He also has composed numerous textbooks and general trade books on Judaism. The two best-known examples are The Way of Torah: An Introduction to Judaism (Belmont 2003); and Judaism: An Introduction (London and New York 2002; translated into Portuguese and Japanese). Year 2003 (MMIII) was a common year starting on Wednesday of the Gregorian calendar. ... This article is about the capital of England and the United Kingdom. ... This article is about the state. ... Also see: 2002 (number). ...


Throughout his career, Neusner has established publication programs and series with various academic publishers. Through these series, through reference works that he conceived and edited, and through the conferences he has sponsored, Neusner has advanced the careers of dozens of younger scholars from across the globe. Few others in the American study of religion have had this kind of impact on students of so many approaches and interests.


Neusner has aimed to make Rabbinic literature useful to specialists in a variety of fields within the academic study of religion, as well as in ancient history, culture and Near and Middle Eastern Studies. His work has concerned the classic texts of Judaism and how they form a cogent statement of a religious system. “Ancient” redirects here. ... For other uses, see Culture (disambiguation). ... Inhabitants of the Near East, late nineteenth century. ... Middle Eastern Studies is a name given to a number of academic programs associated with the study of the culture, politics, economy, and geography of the Middle East, an area that is generally interpreted to cover a range of nations extending from North Africa in the west to the Chinese... This article or section does not cite its references or sources. ...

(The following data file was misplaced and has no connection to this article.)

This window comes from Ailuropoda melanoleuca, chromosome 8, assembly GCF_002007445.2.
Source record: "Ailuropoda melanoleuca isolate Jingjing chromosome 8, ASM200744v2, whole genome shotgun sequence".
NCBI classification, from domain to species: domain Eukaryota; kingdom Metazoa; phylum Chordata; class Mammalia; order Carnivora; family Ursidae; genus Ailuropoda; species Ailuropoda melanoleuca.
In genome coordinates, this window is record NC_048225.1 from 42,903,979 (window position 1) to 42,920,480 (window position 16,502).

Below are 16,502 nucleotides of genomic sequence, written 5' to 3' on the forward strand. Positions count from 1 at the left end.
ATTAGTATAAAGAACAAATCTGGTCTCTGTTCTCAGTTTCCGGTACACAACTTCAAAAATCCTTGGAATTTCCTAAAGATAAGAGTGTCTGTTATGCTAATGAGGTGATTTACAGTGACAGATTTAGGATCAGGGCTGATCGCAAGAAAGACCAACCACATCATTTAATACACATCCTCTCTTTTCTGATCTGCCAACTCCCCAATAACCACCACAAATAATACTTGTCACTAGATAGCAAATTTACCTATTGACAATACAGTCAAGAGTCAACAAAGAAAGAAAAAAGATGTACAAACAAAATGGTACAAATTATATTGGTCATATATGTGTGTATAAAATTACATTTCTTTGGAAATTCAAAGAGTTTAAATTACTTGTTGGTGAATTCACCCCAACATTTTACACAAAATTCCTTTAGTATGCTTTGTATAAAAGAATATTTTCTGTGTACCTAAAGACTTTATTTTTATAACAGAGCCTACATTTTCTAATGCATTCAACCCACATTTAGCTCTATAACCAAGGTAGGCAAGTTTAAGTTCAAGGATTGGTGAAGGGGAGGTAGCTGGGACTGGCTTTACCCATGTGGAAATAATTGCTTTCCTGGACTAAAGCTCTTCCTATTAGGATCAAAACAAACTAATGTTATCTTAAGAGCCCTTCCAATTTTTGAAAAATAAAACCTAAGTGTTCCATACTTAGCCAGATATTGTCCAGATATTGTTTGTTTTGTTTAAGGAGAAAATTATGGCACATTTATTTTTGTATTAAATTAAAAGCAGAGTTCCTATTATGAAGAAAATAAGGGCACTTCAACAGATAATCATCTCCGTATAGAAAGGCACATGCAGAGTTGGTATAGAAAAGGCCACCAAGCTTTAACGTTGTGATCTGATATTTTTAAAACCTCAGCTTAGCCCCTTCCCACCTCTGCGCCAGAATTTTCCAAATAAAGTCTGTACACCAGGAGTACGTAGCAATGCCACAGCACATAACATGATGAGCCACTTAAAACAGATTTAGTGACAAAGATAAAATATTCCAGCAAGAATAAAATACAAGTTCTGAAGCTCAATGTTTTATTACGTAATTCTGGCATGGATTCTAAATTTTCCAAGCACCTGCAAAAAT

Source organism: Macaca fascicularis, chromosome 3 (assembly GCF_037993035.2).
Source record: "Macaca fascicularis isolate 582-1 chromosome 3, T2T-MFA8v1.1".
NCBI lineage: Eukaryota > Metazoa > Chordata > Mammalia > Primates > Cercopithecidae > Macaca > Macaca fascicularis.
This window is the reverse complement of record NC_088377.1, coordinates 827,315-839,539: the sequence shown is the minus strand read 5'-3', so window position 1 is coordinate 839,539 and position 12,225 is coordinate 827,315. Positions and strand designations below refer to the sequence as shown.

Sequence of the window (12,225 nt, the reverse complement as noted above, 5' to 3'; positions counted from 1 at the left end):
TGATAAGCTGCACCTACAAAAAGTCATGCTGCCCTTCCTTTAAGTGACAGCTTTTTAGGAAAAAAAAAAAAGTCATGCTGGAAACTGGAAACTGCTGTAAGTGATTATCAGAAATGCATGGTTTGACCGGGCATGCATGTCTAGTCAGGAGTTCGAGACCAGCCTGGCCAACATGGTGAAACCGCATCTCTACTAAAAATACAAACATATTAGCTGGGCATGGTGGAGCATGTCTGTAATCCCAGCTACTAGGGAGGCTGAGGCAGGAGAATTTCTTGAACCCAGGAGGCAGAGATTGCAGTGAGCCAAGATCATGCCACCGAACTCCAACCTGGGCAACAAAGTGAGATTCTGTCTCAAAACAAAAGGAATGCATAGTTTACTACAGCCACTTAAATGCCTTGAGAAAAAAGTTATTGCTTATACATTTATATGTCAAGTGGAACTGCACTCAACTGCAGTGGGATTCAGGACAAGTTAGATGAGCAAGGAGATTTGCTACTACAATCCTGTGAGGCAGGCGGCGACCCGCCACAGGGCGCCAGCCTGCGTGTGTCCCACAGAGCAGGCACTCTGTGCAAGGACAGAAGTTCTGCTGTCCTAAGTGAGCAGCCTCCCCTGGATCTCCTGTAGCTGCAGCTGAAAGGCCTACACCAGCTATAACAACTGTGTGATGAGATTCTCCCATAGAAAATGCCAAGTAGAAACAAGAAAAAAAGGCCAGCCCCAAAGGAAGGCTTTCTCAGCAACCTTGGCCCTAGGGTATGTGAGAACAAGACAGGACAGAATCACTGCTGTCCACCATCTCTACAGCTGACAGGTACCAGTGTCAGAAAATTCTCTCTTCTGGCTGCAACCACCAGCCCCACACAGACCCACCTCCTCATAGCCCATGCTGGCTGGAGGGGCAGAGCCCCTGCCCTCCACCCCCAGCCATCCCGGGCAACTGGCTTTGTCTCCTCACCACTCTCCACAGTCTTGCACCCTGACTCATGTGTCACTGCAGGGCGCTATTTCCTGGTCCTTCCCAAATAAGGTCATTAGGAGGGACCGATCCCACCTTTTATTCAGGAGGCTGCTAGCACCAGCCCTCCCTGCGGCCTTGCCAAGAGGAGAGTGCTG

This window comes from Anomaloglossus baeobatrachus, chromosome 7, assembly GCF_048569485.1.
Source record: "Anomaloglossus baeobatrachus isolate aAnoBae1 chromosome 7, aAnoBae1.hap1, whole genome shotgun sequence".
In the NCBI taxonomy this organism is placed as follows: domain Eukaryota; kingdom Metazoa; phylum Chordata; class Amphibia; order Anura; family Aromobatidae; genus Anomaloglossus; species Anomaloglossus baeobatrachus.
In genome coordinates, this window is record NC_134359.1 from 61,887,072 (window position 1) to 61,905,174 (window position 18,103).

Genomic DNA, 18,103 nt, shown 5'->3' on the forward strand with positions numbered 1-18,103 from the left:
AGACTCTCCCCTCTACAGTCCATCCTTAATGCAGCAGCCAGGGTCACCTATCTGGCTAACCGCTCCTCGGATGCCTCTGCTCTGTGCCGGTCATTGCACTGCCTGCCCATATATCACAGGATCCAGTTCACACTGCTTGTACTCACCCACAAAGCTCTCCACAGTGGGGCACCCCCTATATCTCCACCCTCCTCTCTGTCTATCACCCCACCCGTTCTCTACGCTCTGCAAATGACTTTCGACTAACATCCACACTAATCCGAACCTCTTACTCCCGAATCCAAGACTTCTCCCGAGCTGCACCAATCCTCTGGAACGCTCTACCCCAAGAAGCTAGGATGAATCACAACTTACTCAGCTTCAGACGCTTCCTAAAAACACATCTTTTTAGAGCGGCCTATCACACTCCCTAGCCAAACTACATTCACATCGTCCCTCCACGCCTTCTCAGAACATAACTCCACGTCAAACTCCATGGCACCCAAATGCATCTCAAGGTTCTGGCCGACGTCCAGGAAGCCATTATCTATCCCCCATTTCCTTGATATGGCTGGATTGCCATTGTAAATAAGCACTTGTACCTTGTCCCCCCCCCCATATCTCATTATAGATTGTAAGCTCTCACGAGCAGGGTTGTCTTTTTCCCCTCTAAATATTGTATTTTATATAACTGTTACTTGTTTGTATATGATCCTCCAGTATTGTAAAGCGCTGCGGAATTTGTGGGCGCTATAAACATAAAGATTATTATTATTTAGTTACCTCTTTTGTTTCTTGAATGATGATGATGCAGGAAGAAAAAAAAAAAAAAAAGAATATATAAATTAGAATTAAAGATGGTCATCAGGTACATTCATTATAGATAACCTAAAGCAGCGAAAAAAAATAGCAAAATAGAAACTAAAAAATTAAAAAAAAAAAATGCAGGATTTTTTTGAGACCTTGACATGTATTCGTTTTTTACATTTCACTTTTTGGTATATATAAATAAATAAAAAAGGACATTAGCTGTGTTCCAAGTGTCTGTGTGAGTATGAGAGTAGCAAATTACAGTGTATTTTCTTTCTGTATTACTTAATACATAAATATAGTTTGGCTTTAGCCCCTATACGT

Critical assessment of Neusner's work

Although he is highly influential, Neusner has been criticized by scholars in his field of study. Some scholars are critical of Neusner's methodology, and assert that many of his arguments are circular or attempt to prove "negative assumptions" from a lack of evidence (e.g., Cohen, Evans, Maccoby, Poirier, Sanders). Others are critical of Neusner's reading and interpretations of Rabbinic texts, finding that his account is forced and inaccurate (e.g., Cohen, Evans, Maccoby, Poirier and in detail, Zuesse). This article does not cite any references or sources. ...